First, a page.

Previous research by the Florida Dept. of Transportation (FDOT) found that when a lane is striped for bicyclists, motorists who pass them are less likely to encroach on the travel lane to their left – a situation that can cause autos to crash into each other. This study confirmed that finding.

A few caveats on the findings: the roadways involved here were “relatively high-speed and high-volume” compared to most roads designated as bike routes. “As a result, few local bicyclists currently use the routes…” Also, the county used paint that faded over time instead of thermoplastic striping. “If possible, the next study of the striping should involve routes where local bicyclists are a natural part of the traffic system,” HSRC suggests. It also would like to see research on the effects of traffic volume by lane, vehicle speed – and what would happen if lanes were narrowed to 10 feet.

Safeways to School

And speaking of FDOT and research, the department also recently released a study it commissioned from the University of Florida Dept. of Urban & Regional Planning called Safe Ways to School: The Role in Municipal Planning. The report addresses ways to implement the Safe Paths to School bill the Florida legislature passed four years ago. But the study recommends relevant strategies nationwide, now that every state is getting federal funding for Safe Routes to School for the first time this year.

The idea was to get various state planning agencies (dealing with land use, education, community affairs and transportation) to work together to create an infrastructure to get children to walk and bike to school. The report stresses that public and private organizations at all levels from the national level to individual schools, and those with interests ranging from education to construction to the environment work together, though somebody must take charge.

“With improved attention to multimodal transportation planning, coordinated school planning and Safe Routes to School programs, we may be able to halt the decline in the number of children walking and bicycling to school,” the university researchers conclude. The researchers identified some “best practices,” including some outside Florida. The practices emphasize building and maintaining small neighborhood schools instead of creating new giant ones. “The state of Maine was able to overcome public resistance and gain acceptance of smaller neighborhood schools” so kids wouldn’t have to travel so far. Doing so “also helped the community to understand the tradeoffs between higher initial costs for building smaller schools with higher ongoing expenses, like school busing for larger schools.”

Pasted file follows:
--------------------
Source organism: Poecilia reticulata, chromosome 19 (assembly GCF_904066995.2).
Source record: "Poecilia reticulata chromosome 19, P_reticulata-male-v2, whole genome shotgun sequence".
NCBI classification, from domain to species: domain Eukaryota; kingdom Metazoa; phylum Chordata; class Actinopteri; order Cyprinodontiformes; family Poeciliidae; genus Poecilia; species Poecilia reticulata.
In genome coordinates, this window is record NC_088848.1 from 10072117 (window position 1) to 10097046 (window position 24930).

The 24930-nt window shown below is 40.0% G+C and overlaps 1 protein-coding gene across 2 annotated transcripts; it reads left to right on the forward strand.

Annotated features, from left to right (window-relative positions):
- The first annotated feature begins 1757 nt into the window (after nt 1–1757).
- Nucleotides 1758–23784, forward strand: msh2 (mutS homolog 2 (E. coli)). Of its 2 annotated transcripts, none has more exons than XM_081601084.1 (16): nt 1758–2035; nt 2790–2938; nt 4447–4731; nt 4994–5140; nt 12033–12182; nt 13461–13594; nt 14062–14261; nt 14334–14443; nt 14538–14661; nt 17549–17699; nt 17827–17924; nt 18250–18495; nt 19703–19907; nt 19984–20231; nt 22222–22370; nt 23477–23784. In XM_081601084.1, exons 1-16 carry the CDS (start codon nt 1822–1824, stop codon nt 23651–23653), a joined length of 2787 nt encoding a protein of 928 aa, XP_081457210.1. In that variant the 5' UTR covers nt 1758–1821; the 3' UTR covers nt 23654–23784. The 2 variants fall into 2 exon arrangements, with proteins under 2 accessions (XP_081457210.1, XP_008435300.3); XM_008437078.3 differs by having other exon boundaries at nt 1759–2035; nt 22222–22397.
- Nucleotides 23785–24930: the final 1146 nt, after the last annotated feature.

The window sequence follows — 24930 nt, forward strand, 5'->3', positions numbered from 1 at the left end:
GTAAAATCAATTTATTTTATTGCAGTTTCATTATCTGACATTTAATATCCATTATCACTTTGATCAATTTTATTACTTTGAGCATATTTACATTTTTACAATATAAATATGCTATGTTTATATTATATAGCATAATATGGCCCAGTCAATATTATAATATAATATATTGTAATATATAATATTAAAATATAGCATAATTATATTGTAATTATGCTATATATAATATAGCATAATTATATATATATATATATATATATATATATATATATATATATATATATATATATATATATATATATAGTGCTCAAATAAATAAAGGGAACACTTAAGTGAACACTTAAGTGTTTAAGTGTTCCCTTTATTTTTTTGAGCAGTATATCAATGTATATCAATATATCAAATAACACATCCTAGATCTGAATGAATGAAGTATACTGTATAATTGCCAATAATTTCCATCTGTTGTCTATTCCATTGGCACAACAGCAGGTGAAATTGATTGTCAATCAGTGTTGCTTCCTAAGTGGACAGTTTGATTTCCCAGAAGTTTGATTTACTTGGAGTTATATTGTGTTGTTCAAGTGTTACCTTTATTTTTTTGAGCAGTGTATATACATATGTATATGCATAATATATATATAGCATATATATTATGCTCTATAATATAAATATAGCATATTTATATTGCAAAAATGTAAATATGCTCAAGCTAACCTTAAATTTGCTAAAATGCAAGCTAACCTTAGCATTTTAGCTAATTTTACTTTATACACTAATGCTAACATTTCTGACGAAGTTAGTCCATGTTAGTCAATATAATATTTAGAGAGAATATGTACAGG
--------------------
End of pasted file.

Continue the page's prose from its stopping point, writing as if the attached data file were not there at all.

Likewise, Maryland emphasizes renovating existing schools rather than building new ones further away from homes. And North Carolina gives grants to schools that use “Smart Growth” strategies such as providing bike paths to school.

Back in steadily-growing Florida, school systems often have to compete with residential developers for the choicest real estate to plop down a new educational facility – the land the developers set aside for a school may not be the most logical for transportation purposes, the study found. Local governments sometimes wind up putting a school right next to a major highway because they can’t find anywhere else developers haven’t gobbled up.

Developers aren’t the only enemies of local schools. Neighbors complain about the congestion. And legislation that encourages charter schools and school choice mean that more children are traveling further distances to school then they can reasonably bike. “Since distance is one of the most important factors in the choice to walk or bicycle to school, any policy that allows children to go to schools outside of their neighborhoods will reduce the number of children participating in Safe Routes to Schools programs,” the report says.

So what do we need to do to make the best of Safe Routes to School and create environments to get children out of autos and onto two-wheelers to get to class? The report suggests 27 strategies, including: